culture module

trolling me by me for me

upon reading the literature on trolling, that was provided on the dgst class cite, i wondered, can i be trolled? but by who? and for what purpose? but, even if they wanted, could folks actually find something i would be ashamed of? and here are my findings.

image one: the google search

image two: social media, facebook

image three: professional profile, linkedin

image four: google images

image five: unfamiliar links

i searched the web for information on milen mehari, in impersonating a troll intent on bulling, i searched the public presence of milen mehari. i took screenshots of key findings in my internet search, then i sent the photos to my phone to edit them on snapchat, which is where i incorporated the red circles, indicating important findings on that page. as jade davis states in the reading, “an experiment in trolling: a teaching moment #futureed,” “… i think there is a place to play with trolling in new spaces of learning. it is afterall a big part of our digital culture. given that we tend to think through things through our theoretical foundation, i find that i am fascinated by the performance of trolling.” trolling as an exercise, a practice to develop and use for good, is an important skill, that i have tested on myself.

i choose to troll myself because i, like jamie nesbitt golden, fall under the category of “women of color [who] are still seen as angry, hostile interlopers  whenever we say something someone doesn’t like.” i vibe with golden’s quote and article, “why i’m masquerading as a white bearded hipster guy on twitter (despite being a black woman,” because i am both black and woman, and have a disposition for pissing people off with my progressive agenda. and while my online presence, as can be observed from the images above and as is explained in the next paragraph, is very limited and guarded, i recognize that my views and identity may at some point be under attack.

so, what were my findings? image one was interesting, im assuming that the links at the top are the most searched/clicked on. it makes me think of how now that i have a website, that is what i would like to be the most present presence of me, because it is such a curated identity, and that was the motivation of the dkc (digital knowledge center of umw) for creating this domain space in the first place. image two, i don’t have a facebook, so none of the results are me, and presuming that my troller knows my name and face, they would find this page unhelpful. image three, my linkedin page, which, yes is me, and it has my university and hometown –which i put– but it still feels invasive. i guess the negative intent of the troller makes the way i view the presence of even my university and hometown as, too reveling, or vulnerable. image four, google images of me, all the images that are circled in red are of me, and the ones that are underline, are not of my face but i know are directly linked to me. i think they are relatively good pictures so i am not uncomfortable by that, especially since their context is a good one, (they are me at my internship, performing poetry at an award ceremony, a report i wrote, me facilitating a workshop, and receiving an academic achievement award). and image five is of a website that published/picked up a report i wrote.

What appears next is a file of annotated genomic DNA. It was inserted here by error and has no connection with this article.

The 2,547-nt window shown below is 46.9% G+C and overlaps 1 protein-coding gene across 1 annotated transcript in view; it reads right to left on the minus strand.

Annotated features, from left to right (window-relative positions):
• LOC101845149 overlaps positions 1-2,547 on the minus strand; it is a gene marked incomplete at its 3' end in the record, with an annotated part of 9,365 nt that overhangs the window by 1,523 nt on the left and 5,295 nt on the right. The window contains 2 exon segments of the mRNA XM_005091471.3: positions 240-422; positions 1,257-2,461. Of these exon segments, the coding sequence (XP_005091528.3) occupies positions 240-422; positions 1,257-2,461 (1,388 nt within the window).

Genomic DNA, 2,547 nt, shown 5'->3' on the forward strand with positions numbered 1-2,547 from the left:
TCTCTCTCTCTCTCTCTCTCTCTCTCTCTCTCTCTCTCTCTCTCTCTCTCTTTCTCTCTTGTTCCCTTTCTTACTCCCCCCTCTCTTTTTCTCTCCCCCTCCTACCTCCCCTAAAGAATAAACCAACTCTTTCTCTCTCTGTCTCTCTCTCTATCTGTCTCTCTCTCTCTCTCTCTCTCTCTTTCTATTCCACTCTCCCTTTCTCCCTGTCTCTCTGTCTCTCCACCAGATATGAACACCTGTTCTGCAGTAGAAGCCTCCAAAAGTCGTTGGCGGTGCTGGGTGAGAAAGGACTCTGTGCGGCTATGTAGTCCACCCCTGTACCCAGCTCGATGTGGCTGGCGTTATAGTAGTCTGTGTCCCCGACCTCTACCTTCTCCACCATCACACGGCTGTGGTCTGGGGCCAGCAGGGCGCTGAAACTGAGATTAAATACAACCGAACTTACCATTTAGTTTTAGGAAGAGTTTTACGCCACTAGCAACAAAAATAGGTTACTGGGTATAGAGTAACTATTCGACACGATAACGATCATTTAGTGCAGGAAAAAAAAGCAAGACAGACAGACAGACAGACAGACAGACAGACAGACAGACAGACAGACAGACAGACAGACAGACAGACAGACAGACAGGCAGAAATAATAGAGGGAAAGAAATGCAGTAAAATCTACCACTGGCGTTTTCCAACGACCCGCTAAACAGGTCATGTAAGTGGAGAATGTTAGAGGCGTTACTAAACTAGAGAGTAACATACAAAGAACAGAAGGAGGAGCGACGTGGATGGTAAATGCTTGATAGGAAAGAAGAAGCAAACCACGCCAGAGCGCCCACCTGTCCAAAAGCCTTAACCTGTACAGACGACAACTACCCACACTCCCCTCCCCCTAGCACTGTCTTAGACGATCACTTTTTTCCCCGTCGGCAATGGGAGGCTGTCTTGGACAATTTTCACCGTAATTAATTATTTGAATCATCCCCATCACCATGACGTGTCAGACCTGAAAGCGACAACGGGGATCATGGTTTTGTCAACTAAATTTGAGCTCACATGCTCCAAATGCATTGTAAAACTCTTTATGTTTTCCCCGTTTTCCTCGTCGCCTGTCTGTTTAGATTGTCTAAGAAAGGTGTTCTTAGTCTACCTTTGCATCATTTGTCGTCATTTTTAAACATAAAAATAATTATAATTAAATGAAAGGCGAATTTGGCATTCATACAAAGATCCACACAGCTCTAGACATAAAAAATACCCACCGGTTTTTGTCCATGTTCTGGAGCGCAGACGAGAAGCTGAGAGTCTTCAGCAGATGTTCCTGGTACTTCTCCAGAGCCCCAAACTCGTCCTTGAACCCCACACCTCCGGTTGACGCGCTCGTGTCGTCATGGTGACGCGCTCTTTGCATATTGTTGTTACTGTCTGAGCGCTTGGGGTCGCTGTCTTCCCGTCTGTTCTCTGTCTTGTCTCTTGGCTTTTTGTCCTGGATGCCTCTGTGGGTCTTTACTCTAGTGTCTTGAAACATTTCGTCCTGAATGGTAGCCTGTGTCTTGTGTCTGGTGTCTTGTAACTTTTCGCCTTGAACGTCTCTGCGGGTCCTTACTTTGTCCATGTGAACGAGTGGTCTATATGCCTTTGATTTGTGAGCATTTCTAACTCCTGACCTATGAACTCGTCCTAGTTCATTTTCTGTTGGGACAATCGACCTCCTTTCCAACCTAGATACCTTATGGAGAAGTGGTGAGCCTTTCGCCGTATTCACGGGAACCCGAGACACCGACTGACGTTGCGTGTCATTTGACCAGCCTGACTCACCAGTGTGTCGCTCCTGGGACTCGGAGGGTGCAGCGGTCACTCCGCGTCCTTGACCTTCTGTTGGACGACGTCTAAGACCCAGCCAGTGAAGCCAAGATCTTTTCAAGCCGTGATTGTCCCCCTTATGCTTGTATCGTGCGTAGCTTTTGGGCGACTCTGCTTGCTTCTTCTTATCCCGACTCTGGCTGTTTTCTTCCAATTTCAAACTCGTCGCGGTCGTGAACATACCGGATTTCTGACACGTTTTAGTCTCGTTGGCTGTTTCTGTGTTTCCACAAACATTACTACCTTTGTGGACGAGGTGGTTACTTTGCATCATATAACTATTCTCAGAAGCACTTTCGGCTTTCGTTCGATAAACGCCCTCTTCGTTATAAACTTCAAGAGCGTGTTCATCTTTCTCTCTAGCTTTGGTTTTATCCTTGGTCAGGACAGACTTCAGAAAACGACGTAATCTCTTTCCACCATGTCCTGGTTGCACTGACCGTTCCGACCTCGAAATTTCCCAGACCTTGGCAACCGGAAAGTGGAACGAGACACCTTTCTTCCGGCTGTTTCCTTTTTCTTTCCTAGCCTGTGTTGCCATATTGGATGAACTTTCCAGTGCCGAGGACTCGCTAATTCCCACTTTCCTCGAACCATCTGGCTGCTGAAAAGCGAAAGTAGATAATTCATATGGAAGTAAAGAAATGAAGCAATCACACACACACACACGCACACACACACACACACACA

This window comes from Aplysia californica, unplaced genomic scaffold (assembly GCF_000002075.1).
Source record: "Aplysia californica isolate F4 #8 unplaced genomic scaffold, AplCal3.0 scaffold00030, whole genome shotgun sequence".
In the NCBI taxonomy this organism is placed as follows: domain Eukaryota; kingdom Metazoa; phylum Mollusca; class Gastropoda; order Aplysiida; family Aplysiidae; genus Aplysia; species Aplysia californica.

so all in all i feel fine about my results/presence online. in the article “digital identities: six key selves of networked publics,” bonnie stewart identifies “the neo-liberal, brand self” as one of the six identities. i mention this because i think it fits well into how i would define my presence at the moment, stewart also refers to this presence as “me, inc,” which i feel is so fitting to how i perceive and present myself online. while i am not deceptive, i actively filter what i present to the digital world. that is why my presence on the internet is so “professional” and limited, at least what was able to find through google searches. as i have learned from the dgst101 course, i know people can find very personal information like home address and phone number. and the world of technology is already so complex and growing daily that, if someone was interested and able they could track/hack my emails, laptop, phone, personal health records, social security information, exc. exc. exc. it never ends, so I guess it is just better to be a critcal thinker and aware as opposed to simply ignoring what i am uncomfortable with.